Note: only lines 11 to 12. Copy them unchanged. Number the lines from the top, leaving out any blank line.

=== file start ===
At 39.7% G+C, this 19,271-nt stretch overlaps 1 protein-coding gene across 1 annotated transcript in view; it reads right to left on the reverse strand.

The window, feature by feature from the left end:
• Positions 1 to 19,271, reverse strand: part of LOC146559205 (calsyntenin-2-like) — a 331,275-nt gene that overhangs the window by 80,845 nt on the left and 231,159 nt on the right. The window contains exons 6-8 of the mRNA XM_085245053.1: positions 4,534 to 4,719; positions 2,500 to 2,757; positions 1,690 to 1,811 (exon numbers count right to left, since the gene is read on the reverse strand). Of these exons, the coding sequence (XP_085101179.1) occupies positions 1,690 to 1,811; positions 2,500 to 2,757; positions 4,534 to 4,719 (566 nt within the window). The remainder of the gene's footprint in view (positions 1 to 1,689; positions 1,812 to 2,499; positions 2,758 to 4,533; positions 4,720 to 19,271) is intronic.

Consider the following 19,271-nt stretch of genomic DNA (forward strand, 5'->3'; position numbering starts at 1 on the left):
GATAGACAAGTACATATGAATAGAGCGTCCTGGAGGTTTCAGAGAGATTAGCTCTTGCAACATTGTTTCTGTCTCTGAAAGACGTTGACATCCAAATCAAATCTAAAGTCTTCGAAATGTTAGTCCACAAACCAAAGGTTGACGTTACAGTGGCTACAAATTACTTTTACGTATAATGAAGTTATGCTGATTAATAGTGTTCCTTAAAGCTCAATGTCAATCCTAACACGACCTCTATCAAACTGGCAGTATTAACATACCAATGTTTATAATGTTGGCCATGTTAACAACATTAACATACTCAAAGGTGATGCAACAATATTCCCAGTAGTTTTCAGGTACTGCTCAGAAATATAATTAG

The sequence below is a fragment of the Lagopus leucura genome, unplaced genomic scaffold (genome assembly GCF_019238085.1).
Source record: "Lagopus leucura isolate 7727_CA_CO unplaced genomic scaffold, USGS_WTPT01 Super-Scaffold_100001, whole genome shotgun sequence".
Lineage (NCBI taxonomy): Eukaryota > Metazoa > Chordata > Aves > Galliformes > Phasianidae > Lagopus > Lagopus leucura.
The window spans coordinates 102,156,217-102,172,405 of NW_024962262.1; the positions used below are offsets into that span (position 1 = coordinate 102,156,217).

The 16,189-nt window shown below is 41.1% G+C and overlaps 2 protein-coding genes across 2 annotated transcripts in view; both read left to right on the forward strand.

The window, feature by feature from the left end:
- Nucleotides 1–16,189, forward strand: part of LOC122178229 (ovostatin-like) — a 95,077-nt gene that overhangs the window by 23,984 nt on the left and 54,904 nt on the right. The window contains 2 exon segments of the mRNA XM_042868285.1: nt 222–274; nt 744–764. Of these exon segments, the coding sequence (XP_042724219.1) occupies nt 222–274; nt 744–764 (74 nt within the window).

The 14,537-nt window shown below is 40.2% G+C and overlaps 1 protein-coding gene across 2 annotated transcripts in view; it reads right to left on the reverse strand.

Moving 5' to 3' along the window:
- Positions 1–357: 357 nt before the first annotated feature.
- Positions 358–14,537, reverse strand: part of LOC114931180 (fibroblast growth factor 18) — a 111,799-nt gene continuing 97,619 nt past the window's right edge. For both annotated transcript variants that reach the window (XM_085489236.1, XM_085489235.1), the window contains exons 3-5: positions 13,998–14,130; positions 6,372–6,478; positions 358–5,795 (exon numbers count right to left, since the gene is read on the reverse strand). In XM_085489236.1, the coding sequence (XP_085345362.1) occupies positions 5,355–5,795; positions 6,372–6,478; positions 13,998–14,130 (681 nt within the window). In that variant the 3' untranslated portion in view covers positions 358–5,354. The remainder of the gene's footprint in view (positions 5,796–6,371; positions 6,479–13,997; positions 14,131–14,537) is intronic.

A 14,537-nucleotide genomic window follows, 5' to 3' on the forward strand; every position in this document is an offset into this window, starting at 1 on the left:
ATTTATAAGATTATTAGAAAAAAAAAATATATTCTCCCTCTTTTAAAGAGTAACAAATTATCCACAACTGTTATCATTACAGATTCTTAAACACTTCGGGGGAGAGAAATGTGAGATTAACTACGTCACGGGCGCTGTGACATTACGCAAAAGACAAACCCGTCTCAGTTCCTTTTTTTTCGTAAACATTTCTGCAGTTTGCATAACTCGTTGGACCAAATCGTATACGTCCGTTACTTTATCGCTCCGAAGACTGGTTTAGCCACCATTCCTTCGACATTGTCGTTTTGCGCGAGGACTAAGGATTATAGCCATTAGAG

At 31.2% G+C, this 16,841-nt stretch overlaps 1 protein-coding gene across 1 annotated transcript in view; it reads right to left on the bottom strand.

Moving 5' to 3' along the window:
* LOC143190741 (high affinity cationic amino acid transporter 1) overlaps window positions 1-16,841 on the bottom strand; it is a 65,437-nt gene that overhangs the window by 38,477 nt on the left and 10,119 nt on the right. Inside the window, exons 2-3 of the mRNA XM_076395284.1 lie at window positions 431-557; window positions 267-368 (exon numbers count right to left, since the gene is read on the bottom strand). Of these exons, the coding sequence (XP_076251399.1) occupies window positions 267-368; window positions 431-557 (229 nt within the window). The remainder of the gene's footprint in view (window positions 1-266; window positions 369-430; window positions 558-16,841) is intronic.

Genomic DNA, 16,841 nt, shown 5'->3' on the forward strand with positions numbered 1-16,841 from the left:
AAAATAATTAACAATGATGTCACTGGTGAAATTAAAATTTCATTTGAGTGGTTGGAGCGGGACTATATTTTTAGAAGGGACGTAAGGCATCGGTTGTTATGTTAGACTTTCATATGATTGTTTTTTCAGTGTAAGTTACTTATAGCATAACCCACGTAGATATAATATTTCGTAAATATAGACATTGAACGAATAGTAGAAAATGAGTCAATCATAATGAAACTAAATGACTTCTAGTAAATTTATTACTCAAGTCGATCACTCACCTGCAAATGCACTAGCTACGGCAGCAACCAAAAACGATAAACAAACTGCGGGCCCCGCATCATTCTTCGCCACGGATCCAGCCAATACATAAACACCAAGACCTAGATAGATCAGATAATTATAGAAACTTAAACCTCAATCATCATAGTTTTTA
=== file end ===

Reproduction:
The window, feature by feature from the left end:
- Nucleotides 1–16,189, forward strand: part of LOC122178229 (ovostatin-like) — a 95,077-nt gene that overhangs the window by 23,984 nt on the left and 54,904 nt on the right. The window contains 2 exon segments of the mRNA XM_042868285.1: nt 222–274; nt 744–764. Of these exon segments, the coding sequence (XP_042724219.1) occupies nt 222–274; nt 744–764 (74 nt within the window).